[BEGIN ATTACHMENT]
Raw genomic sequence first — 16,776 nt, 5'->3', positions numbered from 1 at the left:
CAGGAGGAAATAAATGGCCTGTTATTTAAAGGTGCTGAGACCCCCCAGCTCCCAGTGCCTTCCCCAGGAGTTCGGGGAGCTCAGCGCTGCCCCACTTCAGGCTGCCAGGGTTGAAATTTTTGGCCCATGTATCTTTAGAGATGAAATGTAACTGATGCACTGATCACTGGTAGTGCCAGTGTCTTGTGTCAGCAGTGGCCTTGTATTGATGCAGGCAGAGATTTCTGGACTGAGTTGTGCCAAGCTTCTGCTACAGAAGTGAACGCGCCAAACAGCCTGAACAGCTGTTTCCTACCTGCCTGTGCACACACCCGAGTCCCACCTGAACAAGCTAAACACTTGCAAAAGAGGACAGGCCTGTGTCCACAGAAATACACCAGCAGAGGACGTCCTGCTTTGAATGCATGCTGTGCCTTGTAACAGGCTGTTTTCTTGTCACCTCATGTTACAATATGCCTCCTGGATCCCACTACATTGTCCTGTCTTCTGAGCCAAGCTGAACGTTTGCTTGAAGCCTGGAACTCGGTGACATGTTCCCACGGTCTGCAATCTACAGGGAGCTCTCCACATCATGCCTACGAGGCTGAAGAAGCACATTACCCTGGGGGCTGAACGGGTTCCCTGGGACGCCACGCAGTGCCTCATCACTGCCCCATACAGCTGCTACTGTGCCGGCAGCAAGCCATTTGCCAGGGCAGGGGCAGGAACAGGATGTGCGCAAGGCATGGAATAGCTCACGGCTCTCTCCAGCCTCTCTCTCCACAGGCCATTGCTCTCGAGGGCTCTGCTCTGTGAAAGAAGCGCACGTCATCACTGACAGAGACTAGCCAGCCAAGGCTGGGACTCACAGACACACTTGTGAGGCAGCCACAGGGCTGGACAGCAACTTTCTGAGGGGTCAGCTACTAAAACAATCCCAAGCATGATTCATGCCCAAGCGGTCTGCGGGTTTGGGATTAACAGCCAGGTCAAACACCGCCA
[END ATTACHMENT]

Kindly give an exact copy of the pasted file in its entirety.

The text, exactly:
Raw genomic sequence first — 16,776 nt, 5'->3', positions numbered from 1 at the left:
CAGGAGGAAATAAATGGCCTGTTATTTAAAGGTGCTGAGACCCCCCAGCTCCCAGTGCCTTCCCCAGGAGTTCGGGGAGCTCAGCGCTGCCCCACTTCAGGCTGCCAGGGTTGAAATTTTTGGCCCATGTATCTTTAGAGATGAAATGTAACTGATGCACTGATCACTGGTAGTGCCAGTGTCTTGTGTCAGCAGTGGCCTTGTATTGATGCAGGCAGAGATTTCTGGACTGAGTTGTGCCAAGCTTCTGCTACAGAAGTGAACGCGCCAAACAGCCTGAACAGCTGTTTCCTACCTGCCTGTGCACACACCCGAGTCCCACCTGAACAAGCTAAACACTTGCAAAAGAGGACAGGCCTGTGTCCACAGAAATACACCAGCAGAGGACGTCCTGCTTTGAATGCATGCTGTGCCTTGTAACAGGCTGTTTTCTTGTCACCTCATGTTACAATATGCCTCCTGGATCCCACTACATTGTCCTGTCTTCTGAGCCAAGCTGAACGTTTGCTTGAAGCCTGGAACTCGGTGACATGTTCCCACGGTCTGCAATCTACAGGGAGCTCTCCACATCATGCCTACGAGGCTGAAGAAGCACATTACCCTGGGGGCTGAACGGGTTCCCTGGGACGCCACGCAGTGCCTCATCACTGCCCCATACAGCTGCTACTGTGCCGGCAGCAAGCCATTTGCCAGGGCAGGGGCAGGAACAGGATGTGCGCAAGGCATGGAATAGCTCACGGCTCTCTCCAGCCTCTCTCTCCACAGGCCATTGCTCTCGAGGGCTCTGCTCTGTGAAAGAAGCGCACGTCATCACTGACAGAGACTAGCCAGCCAAGGCTGGGACTCACAGACACACTTGTGAGGCAGCCACAGGGCTGGACAGCAACTTTCTGAGGGGTCAGCTACTAAAACAATCCCAAGCATGATTCATGCCCAAGCGGTCTGCGGGTTTGGGATTAACAGCCAGGTCAAACACCGCCA